In ski chalets across France, weary skiers are tucking into cheesy raclette suppers this winter, to replenish energy levels. But why not give the soirée a modern twist with this stylish, foldable ‘Yeti’ set from Cookut, a Lyon company founded by three young innovators. It uses tea lights to heat a small tray full of unctuous cheese – wait for it to melt then spoon over your meat and potatoes! Also available in baby blue and pink. €14.95 per tray from www.cookut.com.
The penchant for craft ales is booming in France (see Trending in our October edition), so much so that Casino supermarkets now have their own ‘cave à bières’ (beer cellar) instore. The firm has worked with two breweries and a ‘bièrologue’ to launch a range of artisanal beers (€2 for 33cl) called La Collective du Houblon. Featuring hoppy tipples which will be familiar to British beer drinkers, they even have English names, such as Amber Ale, IPA and Golden Ale.
Vanilla Mille-Feuille, Ritz-Style Ingredients For the puff pastry: 100g plain flour 350g butter 100ml cold water 7g sel de Guérande 200g stoneground organic flour 25g melted butter Icing sugar
For the pastry cream: ½ vanilla bean, 100ml milk 10g butter, 1 egg yolk 20g granulated sugar 10g cornstarch 10g cake flour 10g gelatine 120ml whipping cream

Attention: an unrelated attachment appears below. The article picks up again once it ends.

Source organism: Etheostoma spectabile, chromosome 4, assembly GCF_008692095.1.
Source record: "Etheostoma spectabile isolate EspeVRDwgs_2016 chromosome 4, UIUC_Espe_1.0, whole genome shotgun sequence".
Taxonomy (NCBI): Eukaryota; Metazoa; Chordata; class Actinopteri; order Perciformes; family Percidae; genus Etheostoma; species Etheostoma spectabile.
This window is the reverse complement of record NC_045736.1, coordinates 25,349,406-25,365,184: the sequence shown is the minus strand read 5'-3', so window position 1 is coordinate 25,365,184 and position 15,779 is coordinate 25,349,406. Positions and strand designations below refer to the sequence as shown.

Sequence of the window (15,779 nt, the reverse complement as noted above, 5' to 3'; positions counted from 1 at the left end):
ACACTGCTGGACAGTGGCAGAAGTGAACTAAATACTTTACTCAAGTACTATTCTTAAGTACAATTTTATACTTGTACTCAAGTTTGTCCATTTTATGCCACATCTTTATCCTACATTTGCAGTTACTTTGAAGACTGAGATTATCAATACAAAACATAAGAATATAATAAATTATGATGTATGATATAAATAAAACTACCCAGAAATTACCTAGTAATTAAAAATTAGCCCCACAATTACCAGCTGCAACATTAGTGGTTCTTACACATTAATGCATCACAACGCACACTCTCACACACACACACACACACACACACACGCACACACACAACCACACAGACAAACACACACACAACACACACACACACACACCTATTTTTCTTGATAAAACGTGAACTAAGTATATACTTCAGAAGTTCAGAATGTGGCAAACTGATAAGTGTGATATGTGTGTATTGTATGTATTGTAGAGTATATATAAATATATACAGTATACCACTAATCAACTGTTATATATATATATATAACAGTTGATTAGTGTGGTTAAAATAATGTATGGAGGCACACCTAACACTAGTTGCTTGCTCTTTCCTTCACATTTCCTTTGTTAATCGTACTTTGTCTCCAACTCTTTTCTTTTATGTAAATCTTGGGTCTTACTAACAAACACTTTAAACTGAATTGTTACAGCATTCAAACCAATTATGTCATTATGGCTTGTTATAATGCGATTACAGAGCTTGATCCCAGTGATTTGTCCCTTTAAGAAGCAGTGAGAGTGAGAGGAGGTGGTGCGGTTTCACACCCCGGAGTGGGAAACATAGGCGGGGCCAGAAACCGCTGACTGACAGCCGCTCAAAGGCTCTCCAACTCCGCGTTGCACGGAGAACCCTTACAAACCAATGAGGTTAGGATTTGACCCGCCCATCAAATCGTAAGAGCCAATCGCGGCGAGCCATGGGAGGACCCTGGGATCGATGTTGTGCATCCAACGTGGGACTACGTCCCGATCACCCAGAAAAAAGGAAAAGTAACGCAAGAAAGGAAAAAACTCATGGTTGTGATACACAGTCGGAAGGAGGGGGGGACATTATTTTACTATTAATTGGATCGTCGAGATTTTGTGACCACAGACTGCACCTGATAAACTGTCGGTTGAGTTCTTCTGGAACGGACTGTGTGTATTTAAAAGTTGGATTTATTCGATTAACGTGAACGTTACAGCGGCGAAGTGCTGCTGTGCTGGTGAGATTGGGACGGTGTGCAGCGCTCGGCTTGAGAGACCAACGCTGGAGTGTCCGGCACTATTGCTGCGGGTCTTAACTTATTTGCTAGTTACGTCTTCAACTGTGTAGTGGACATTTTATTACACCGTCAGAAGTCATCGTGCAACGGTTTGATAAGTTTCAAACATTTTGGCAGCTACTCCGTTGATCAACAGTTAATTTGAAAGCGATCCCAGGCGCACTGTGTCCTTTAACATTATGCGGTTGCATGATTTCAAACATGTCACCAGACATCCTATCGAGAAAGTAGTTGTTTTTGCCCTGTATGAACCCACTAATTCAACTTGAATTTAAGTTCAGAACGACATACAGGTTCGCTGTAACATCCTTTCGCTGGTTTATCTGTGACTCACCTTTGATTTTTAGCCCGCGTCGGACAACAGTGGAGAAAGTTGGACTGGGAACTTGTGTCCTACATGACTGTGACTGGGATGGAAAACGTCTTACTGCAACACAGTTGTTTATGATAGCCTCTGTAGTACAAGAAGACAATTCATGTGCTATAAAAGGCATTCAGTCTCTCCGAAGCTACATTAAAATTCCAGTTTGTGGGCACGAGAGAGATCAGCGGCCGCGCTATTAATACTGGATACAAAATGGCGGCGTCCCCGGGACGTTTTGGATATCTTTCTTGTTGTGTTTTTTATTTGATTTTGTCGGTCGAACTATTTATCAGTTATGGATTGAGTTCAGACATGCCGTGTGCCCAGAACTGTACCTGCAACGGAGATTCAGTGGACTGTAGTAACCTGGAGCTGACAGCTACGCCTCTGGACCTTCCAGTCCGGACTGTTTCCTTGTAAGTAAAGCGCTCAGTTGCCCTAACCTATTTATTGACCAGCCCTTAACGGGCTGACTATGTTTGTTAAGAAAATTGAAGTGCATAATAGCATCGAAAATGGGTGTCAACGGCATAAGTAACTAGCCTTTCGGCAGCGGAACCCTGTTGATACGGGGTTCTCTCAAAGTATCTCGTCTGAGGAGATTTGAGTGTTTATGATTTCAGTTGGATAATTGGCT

Method for the puff pastry 1. A day ahead, prepare a beurre manié: use the dough hook of your mixer to combine the cake flour and the butter. Spread out the beurre manié to form a square. Cover with waxed paper, and chill. 2. To make the détrempe (the dough before the butter is incorporated): still using the dough hook, combine the water and salt, and then the stoneground flour with the melted butter. Do not overmix. Cover in plastic wrap, and chill. 3. The next day, envelope the détrempe (the second mixture) within the first (the beurre manié). Roll out, and fold over twice. Leave to rest. An hour and a half later, roll and fold two more times. An hour and a half later, repeat. An hour and a half later, roll out the dough to make an even sheet of puff pastry (less than 2mm thick). 4. Place this sheet of pastry between 2 sheets of waxed paper on a baking sheet. Set a wire rack over it, and bake at 175°C for about 45 minutes, until the pastry is a nice golden colour. 5. When done, cut out 12 rectangles, 15 x 3.5cm). Sprinkle with icing sugar through a small strainer, and bake at 240 °C for 2-to-3 minutes to caramelize the pastry. Remove from the oven, and leave to cool on a wire rack. Method for the pastry cream 1. Scrape out the vanilla seeds into the milk, and bring the milk and butter, with the vanilla seeds and bean, to a boil. Whip the egg yolk with the sugar until pale and thick. Add the cornstarch and flour. Mix again until smooth. Pour the boiling milk over the egg mixture; then return mixture to the saucepan, and cook for three minutes over medium heat, stirring constantly. Remove from the heat, and add the gelatine, whisking so that no lumps form. 2. Transfer the pastry cream to a pastry dish. Cover with plastic wrap flush with the surface, removing any air bubbles, and place in the refrigerator to cool completely. When the pastry cream is cool, transfer it to a bowl, and whip again until perfectly smooth. 3. Beat the whipping cream, and carefully fold it into the vanilla pastry cream. Chill until needed. To assemble the mille-feuille Spoon the pastry cream into a pastry bag fitted with a 12mm tip, and pipe out two lines onto a rectangle of caramelized pastry. Repeat the procedure a second time, and sandwich four layers together. Top with a layer of puff pastry.